Our second day in Takayama was NOT planned.  I’m a very J on the last component of the Myers-Briggs personality type indicator, I like to plan everything beforehand. In order to “fight” against my personality (My confort zone) sometimes I do things that are totally against how I would normally do. For example, not planning a trip is something that brings me out of my confort zone 🙂

We parked our car near the Takayama station and started strolling on the east side of the city. We soon found ourselves walking in streets filled with traditional houses. Beautiful alleys but also filled with tourists, ironically, not planning our day, brought us to the Sanmachi Suji, the most touristic place in Takayama. We crossed several bridges, contemplated the carps swimming in the river and walked northbound until we found ourselves almost alone.

It was then, when we serendipitously found the Sakurayama Hachimangu Shrine surrounded by green nature and lightened by the sunset ocre tones. The legend says that this shrine was build to protect Takayama against the monster Ryomen Sukuna, a beast with two heads and eight extremities.

When we entered the grounds of the shrine nobody else was there, it was magical to be there alone. Planning the day would have make it a totally different experience.

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That’s me taking the previous picture!

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Hida Folk Village

Hida Fold Village is a beautiful open air museum in Takayama (Gifu Prefecture). Since we were travelling by car, we chose it as our first place to visit, access from the 41 road (crossing Takayama from south to north) is almost direct (Turn left on the crossing with the 158).

Although it is located near the city, the Hida Fold Village is totally surrounded by nature. Walking around its pond and randomly entering its more than 30 traditional houses is a pleasure and feels like travelling back in time to the Edo Period (1603 – 1867).

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Most of the houses are build following the gassho-zukuri style. This architecture is characterised by high roofs with very step angles that help with the snow season. The shape of the roofs looks like the position of the hands when performing the buddhist prayer “gassho”, that’s why the name of the style is gassho(Hands joining together in prayer)-zukuri(making or building).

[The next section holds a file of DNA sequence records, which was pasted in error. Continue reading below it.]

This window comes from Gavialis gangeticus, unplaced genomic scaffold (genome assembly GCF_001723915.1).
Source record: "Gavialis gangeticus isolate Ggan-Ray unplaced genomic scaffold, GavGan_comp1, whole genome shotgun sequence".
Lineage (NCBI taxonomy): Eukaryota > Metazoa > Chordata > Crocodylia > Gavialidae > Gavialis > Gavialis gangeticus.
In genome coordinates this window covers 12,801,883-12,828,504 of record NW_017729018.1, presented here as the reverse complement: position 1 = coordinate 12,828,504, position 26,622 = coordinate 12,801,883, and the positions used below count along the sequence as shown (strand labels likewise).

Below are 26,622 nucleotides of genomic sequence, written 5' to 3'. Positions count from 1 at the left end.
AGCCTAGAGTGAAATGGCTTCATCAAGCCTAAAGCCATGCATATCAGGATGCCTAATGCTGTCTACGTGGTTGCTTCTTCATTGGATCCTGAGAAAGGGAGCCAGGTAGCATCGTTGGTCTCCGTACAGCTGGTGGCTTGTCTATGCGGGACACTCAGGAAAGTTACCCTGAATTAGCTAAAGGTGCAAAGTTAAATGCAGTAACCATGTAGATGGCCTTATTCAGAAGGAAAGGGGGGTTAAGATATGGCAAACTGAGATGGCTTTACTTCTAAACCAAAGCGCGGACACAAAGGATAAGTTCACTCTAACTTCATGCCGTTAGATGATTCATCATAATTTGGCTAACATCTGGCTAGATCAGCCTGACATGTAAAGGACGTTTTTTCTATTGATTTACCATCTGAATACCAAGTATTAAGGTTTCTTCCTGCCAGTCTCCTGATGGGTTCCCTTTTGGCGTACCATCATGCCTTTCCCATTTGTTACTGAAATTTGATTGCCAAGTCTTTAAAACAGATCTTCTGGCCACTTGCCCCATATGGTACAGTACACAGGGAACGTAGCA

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I loved walking inside the houses and imagining the lifestyles of the people who lived in them in the old times. I learned that their lifestyle revolved not only around agriculture but they where involved in handcrafting, logging and even silk manufacturing (You can see silk worm raising devices). Almost all houses have an “irori” cooking area in the middle that helps to heat the entire place in winter when meters of snow cover all Gifu prefecture (Hida region).

The visit to this open air museum was an appetiser to before our visit to  Shirakawa-go days later.
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Access:

Hida Folk Village entrance ticket price:

  • 700 yen

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Still discovering new places in Japan

During the last two weeks I’ve been traveling and discovering new places I’ve never been before here in Japan. I’ve been living in Tokyo more than ten years but I feel that I still don’t know anything about these islands and that’s probably what keeps me here. I like the feeling of wonder when I walk randomly and discover a hidden shrine in a forest or find an utterly beautiful garden in an area where there are apparently only ugly buildings (Yes, Japan is also ugly).

I always travel by train, it is so convenient! But this time I chose to challenge my comfort zone and drive a car. I thought I could reach almost anyplace in Japan by train, but I was wrong. Japan by car is really beautiful and I will repeat in the future.

During the next days I will write here about the places I discovered during this trip to Gifu and Fukui. These are two of my favorite pictures from the trip 🙂